1.Corporate Insurance Company Limited, (the company), has filed an application dated March 29, 2022 under Orders 40 rules 1, 2, 3, 4, 10,11 and 51 rule 1 of the Civil Procedure Rules and rules 10 (4), 16 and 17 of the Insolvency Regulations 2016 (as amended), seeking stay of these proceedings pending the hearing and determination of HCCOMM/E074/2022, Corporate Insurance Company Limited v Truckmart Africa Ltd, which will determine whether there is debt due to the respondent which could sustain liquidation proceedings. Alternatively, that this petition be struck out with costs.
2.The application is premised on the grounds on its face, the affidavit sworn by Ann Ndulu Kavulunze, the company’s Chief Operations Officer, on March 29, 2022 and written submissions dated November 30, 2022.
3.The company’s case is that even though the debt to the respondent has been settled, the respondent file this petition and had it advertised in the newspapers of March 29, 2022. According to the company, out of the Kshs 12,131,636 that had been demanded, Kshs 10,389,362.87 was paid in two installments of Kshs 6,073,153 on February 16, 2022 and Kshs 3,911,694 on March 23, 2022.
4.The company asserts that the remaining amount disputed. The company sought a reconciliation of accounts which culminated in negotiations for an out of court settlement. The payment on February 16, 2022 was made before the reconciliation of the highly disputed figures. Eventually, the reconciliation teams on both sides agreed that the outstanding balance was Kshs 4,316,209.87. Subsequently, the company paid Kshs 3,911,694.
5.The company states that it also filed HCCC No E074 of 2022, seeking accounts to ascertain the debt owed to the respondent, if any. The company further states that the suit is not based on a different issue as claimed by the respondent and the respondent has since acknowledged existence of a dispute in HCCC No E074 of 2022.
6.The company maintains that it is solvent and capable of paying its debts; that payment of the undisputed amount is demonstration of good faith on its part and its ability to pay its debts. The company argues that if judgment was passed against it, it would pay the decretal amount, and that a company should not be liquidated if the alleged debt is disputed in good faith and on substantial grounds.
8.The company urges the court to allow the application and to strike out the petition with costs.
9.The petitioner has opposed this application through a replying affidavit by its manager, Hussein Kamal, sworn on December 2, 2022 but did not file written submissions.
10.The petitioner argues that the application is brought in bad faith because parties had come to an agreement regarding the outstanding debt and were about to sign a consent when it discovered that the company had filed HCCC No E074 of 2022.
11.According to the petitioner, a demand was served on the company on February 1, 2022, demanding payment of Kshs 12,131,636, being the outstanding balance for services rendered between February 2021 and February 2022. Subsequently, on February 3, 2022, a statutory demand was filed and on February 11, 2022, the applicant responded, acknowledging a debt of Kshs 10,652,923, but disputed the balance. The applicant paid Kshs 6, 073,153 on February 16, 2022.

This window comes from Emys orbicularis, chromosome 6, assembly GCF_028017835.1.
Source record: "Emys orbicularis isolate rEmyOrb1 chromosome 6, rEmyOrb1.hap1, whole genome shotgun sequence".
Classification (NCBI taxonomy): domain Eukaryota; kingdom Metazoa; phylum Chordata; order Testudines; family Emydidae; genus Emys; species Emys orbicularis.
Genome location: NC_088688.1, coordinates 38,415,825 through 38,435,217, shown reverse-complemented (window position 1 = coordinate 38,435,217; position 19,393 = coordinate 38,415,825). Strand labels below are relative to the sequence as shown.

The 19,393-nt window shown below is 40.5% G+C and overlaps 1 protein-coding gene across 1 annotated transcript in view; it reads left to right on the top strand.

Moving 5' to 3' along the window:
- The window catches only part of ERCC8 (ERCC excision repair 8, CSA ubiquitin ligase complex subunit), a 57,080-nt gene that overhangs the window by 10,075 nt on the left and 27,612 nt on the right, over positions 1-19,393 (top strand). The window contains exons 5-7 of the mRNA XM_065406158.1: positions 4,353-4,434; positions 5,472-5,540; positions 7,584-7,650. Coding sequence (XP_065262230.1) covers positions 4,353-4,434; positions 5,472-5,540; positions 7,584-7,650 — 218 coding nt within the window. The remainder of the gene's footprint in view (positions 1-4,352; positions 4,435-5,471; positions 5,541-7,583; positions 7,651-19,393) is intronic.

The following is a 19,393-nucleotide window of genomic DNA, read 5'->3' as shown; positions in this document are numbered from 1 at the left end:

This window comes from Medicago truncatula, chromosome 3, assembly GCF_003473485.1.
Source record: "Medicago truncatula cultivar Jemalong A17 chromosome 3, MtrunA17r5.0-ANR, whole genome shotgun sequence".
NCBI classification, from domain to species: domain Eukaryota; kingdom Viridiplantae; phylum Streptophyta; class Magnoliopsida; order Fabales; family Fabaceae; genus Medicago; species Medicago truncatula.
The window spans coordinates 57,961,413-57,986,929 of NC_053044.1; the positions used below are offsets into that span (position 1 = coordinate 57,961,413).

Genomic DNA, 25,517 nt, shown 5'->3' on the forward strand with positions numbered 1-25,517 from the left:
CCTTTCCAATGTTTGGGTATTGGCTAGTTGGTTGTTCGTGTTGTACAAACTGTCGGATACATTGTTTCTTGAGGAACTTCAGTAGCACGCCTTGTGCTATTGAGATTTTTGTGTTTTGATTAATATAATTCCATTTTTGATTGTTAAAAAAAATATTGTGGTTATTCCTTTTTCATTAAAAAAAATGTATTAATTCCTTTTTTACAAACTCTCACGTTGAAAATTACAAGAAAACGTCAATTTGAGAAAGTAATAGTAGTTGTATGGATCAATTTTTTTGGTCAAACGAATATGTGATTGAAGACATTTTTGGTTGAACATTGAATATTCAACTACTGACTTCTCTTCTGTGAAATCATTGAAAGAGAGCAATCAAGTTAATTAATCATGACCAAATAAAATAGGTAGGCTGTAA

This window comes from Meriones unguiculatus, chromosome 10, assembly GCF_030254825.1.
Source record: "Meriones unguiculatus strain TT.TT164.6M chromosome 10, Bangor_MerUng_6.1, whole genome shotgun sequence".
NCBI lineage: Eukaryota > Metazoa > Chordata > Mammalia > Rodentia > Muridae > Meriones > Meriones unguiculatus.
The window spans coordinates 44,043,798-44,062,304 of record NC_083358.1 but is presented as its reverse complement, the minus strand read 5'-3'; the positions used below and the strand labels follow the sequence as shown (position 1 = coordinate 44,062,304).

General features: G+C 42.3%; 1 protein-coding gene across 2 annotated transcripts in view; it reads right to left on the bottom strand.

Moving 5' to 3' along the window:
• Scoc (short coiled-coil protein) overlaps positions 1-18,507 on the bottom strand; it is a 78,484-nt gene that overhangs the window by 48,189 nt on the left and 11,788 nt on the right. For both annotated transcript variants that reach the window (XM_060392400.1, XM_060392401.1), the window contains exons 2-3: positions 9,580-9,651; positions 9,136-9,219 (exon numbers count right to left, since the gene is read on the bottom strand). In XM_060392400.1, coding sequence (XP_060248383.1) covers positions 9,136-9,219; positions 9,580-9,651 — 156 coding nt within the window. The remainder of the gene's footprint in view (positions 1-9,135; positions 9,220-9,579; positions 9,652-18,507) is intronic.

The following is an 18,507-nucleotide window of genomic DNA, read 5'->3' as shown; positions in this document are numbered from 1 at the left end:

12.The petitioner admits that a reconciliation of accounts was done to ascertain the outstanding amount, but contends that on February 28, 2022, the reconciliation teams confirmed the outstanding to be Kshs 7,746,445.39 for unpaid invoices of Kshs 4,316,209.87, unpaid withholding tax of Kshs 207,468.80 and interest and legal fees of Kshs 322,766.70. The petitioner asserts that the applicant disputed the amount for purposes of building a defence to this petition.
13.The petitioner asserts that although the applicant paid Kshs 3,911,964 when this petition was filed, it has been unable to settle the balance of Kshs 3,834,481 to date and is, therefore, insolvent. The petitioner urges that the application be dismissed with costs.
14.The company seeks striking out of this petition mainly on the ground that the debt has been paid and the remaining amount is disputed. The company has explained steps so far taken to pay the debt including a reconciliation that parties undertook which, according to the company, revealed that the debt was Kshs 10,389,362.87. The company paid Kshs 6,073,153 on February 16, 2022 before reconciliation, while Kshs 3,911,694 was paid on March 23, 2022. The company argues the debt has been paid and any balance claimed to be outstanding is disputed. The company maintains that it is solvent as demonstrated by the payments already made. The company also states that it has filed HCCC No E074 of 2022 against the petitioner seeking accounts.